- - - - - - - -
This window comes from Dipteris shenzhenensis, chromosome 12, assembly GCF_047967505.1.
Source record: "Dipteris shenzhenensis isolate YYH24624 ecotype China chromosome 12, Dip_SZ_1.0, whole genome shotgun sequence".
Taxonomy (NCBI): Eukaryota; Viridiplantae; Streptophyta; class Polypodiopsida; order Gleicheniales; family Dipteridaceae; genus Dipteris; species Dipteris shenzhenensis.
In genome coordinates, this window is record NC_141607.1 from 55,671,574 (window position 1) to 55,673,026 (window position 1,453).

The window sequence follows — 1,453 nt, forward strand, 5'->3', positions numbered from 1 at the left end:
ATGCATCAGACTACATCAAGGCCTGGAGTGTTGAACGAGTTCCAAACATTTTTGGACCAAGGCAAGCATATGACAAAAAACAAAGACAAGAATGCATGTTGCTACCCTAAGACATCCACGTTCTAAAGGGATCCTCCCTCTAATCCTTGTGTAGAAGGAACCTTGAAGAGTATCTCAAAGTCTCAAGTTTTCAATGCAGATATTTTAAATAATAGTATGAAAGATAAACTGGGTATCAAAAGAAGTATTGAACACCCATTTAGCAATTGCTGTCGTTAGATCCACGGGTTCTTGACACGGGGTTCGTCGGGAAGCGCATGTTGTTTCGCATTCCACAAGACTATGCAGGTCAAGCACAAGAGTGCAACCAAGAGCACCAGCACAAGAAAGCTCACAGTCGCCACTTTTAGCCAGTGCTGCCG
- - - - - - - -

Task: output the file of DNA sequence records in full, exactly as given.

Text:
This window comes from Dipteris shenzhenensis, chromosome 12, assembly GCF_047967505.1.
Source record: "Dipteris shenzhenensis isolate YYH24624 ecotype China chromosome 12, Dip_SZ_1.0, whole genome shotgun sequence".
Taxonomy (NCBI): Eukaryota; Viridiplantae; Streptophyta; class Polypodiopsida; order Gleicheniales; family Dipteridaceae; genus Dipteris; species Dipteris shenzhenensis.
In genome coordinates, this window is record NC_141607.1 from 55,671,574 (window position 1) to 55,673,026 (window position 1,453).

The window sequence follows — 1,453 nt, forward strand, 5'->3', positions numbered from 1 at the left end:
ATGCATCAGACTACATCAAGGCCTGGAGTGTTGAACGAGTTCCAAACATTTTTGGACCAAGGCAAGCATATGACAAAAAACAAAGACAAGAATGCATGTTGCTACCCTAAGACATCCACGTTCTAAAGGGATCCTCCCTCTAATCCTTGTGTAGAAGGAACCTTGAAGAGTATCTCAAAGTCTCAAGTTTTCAATGCAGATATTTTAAATAATAGTATGAAAGATAAACTGGGTATCAAAAGAAGTATTGAACACCCATTTAGCAATTGCTGTCGTTAGATCCACGGGTTCTTGACACGGGGTTCGTCGGGAAGCGCATGTTGTTTCGCATTCCACAAGACTATGCAGGTCAAGCACAAGAGTGCAACCAAGAGCACCAGCACAAGAAAGCTCACAGTCGCCACTTTTAGCCAGTGCTGCCG